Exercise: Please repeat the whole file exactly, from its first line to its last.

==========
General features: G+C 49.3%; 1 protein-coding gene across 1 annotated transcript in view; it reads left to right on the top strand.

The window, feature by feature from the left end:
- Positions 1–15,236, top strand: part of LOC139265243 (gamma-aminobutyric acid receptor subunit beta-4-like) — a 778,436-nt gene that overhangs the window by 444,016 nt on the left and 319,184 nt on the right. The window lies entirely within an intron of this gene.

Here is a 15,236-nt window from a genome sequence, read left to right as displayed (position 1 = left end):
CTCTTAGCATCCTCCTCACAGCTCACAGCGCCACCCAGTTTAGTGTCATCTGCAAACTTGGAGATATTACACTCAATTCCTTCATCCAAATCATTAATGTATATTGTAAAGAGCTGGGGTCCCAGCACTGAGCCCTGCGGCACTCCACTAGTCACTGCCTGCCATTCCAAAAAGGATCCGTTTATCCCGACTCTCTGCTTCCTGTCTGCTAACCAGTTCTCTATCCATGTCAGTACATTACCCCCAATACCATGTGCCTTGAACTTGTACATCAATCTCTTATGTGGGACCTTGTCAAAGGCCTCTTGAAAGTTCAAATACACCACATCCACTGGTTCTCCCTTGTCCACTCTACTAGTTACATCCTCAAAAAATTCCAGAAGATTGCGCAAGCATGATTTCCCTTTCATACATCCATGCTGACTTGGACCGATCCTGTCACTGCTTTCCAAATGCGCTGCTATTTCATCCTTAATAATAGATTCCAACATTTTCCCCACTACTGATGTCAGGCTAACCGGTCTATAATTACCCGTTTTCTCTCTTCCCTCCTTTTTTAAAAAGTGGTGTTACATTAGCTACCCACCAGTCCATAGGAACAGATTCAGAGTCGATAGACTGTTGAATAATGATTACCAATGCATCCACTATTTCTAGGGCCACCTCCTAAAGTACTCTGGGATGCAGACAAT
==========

General features: G+C 49.3%; 1 protein-coding gene across 1 annotated transcript in view; it reads left to right on the top strand.

The window, feature by feature from the left end:
- Positions 1–15,236, top strand: part of LOC139265243 (gamma-aminobutyric acid receptor subunit beta-4-like) — a 778,436-nt gene that overhangs the window by 444,016 nt on the left and 319,184 nt on the right. The window lies entirely within an intron of this gene.

Here is a 15,236-nt window from a genome sequence, read left to right as displayed (position 1 = left end):
CTCTTAGCATCCTCCTCACAGCTCACAGCGCCACCCAGTTTAGTGTCATCTGCAAACTTGGAGATATTACACTCAATTCCTTCATCCAAATCATTAATGTATATTGTAAAGAGCTGGGGTCCCAGCACTGAGCCCTGCGGCACTCCACTAGTCACTGCCTGCCATTCCAAAAAGGATCCGTTTATCCCGACTCTCTGCTTCCTGTCTGCTAACCAGTTCTCTATCCATGTCAGTACATTACCCCCAATACCATGTGCCTTGAACTTGTACATCAATCTCTTATGTGGGACCTTGTCAAAGGCCTCTTGAAAGTTCAAATACACCACATCCACTGGTTCTCCCTTGTCCACTCTACTAGTTACATCCTCAAAAAATTCCAGAAGATTGCGCAAGCATGATTTCCCTTTCATACATCCATGCTGACTTGGACCGATCCTGTCACTGCTTTCCAAATGCGCTGCTATTTCATCCTTAATAATAGATTCCAACATTTTCCCCACTACTGATGTCAGGCTAACCGGTCTATAATTACCCGTTTTCTCTCTTCCCTCCTTTTTTAAAAAGTGGTGTTACATTAGCTACCCACCAGTCCATAGGAACAGATTCAGAGTCGATAGACTGTTGAATAATGATTACCAATGCATCCACTATTTCTAGGGCCACCTCCTAAAGTACTCTGGGATGCAGACAAT